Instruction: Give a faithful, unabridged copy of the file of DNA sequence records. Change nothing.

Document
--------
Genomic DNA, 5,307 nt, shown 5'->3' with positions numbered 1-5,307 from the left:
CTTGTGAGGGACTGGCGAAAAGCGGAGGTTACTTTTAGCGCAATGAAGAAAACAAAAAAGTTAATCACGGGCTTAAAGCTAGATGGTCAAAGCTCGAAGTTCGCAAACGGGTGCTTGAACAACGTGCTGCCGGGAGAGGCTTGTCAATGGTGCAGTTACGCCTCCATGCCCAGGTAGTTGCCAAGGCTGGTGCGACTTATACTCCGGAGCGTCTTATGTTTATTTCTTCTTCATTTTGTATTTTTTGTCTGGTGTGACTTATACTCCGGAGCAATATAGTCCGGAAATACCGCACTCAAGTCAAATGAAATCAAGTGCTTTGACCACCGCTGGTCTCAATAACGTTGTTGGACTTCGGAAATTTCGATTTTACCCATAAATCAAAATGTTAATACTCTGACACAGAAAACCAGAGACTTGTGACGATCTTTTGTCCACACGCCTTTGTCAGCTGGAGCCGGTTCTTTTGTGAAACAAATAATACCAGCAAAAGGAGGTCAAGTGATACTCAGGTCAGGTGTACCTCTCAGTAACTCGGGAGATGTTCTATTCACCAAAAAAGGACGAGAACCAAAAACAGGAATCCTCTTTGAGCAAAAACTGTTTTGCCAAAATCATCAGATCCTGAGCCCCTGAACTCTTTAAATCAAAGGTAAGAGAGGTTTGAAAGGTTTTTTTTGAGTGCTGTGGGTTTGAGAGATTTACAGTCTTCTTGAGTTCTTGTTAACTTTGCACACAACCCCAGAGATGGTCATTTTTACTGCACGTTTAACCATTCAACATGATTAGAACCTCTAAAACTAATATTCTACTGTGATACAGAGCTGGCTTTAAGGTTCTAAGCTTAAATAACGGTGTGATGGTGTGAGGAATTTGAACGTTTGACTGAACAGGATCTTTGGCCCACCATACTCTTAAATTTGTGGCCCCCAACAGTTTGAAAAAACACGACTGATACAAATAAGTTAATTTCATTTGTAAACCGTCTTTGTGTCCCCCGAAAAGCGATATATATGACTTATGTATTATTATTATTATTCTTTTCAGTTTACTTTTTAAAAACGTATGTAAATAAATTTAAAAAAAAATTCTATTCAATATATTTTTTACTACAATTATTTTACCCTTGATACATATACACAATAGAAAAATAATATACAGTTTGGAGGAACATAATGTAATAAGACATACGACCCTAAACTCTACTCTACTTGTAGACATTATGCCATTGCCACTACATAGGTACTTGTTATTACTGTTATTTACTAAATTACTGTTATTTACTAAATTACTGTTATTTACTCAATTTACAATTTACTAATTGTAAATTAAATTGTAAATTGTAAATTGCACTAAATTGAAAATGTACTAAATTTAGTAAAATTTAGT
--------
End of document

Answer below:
Genomic DNA, 5,307 nt, shown 5'->3' with positions numbered 1-5,307 from the left:
CTTGTGAGGGACTGGCGAAAAGCGGAGGTTACTTTTAGCGCAATGAAGAAAACAAAAAAGTTAATCACGGGCTTAAAGCTAGATGGTCAAAGCTCGAAGTTCGCAAACGGGTGCTTGAACAACGTGCTGCCGGGAGAGGCTTGTCAATGGTGCAGTTACGCCTCCATGCCCAGGTAGTTGCCAAGGCTGGTGCGACTTATACTCCGGAGCGTCTTATGTTTATTTCTTCTTCATTTTGTATTTTTTGTCTGGTGTGACTTATACTCCGGAGCAATATAGTCCGGAAATACCGCACTCAAGTCAAATGAAATCAAGTGCTTTGACCACCGCTGGTCTCAATAACGTTGTTGGACTTCGGAAATTTCGATTTTACCCATAAATCAAAATGTTAATACTCTGACACAGAAAACCAGAGACTTGTGACGATCTTTTGTCCACACGCCTTTGTCAGCTGGAGCCGGTTCTTTTGTGAAACAAATAATACCAGCAAAAGGAGGTCAAGTGATACTCAGGTCAGGTGTACCTCTCAGTAACTCGGGAGATGTTCTATTCACCAAAAAAGGACGAGAACCAAAAACAGGAATCCTCTTTGAGCAAAAACTGTTTTGCCAAAATCATCAGATCCTGAGCCCCTGAACTCTTTAAATCAAAGGTAAGAGAGGTTTGAAAGGTTTTTTTTGAGTGCTGTGGGTTTGAGAGATTTACAGTCTTCTTGAGTTCTTGTTAACTTTGCACACAACCCCAGAGATGGTCATTTTTACTGCACGTTTAACCATTCAACATGATTAGAACCTCTAAAACTAATATTCTACTGTGATACAGAGCTGGCTTTAAGGTTCTAAGCTTAAATAACGGTGTGATGGTGTGAGGAATTTGAACGTTTGACTGAACAGGATCTTTGGCCCACCATACTCTTAAATTTGTGGCCCCCAACAGTTTGAAAAAACACGACTGATACAAATAAGTTAATTTCATTTGTAAACCGTCTTTGTGTCCCCCGAAAAGCGATATATATGACTTATGTATTATTATTATTATTCTTTTCAGTTTACTTTTTAAAAACGTATGTAAATAAATTTAAAAAAAAATTCTATTCAATATATTTTTTACTACAATTATTTTACCCTTGATACATATACACAATAGAAAAATAATATACAGTTTGGAGGAACATAATGTAATAAGACATACGACCCTAAACTCTACTCTACTTGTAGACATTATGCCATTGCCACTACATAGGTACTTGTTATTACTGTTATTTACTAAATTACTGTTATTTACTAAATTACTGTTATTTACTCAATTTACAATTTACTAATTGTAAATTAAATTGTAAATTGTAAATTGCACTAAATTGAAAATGTACTAAATTTAGTAAAATTTAGT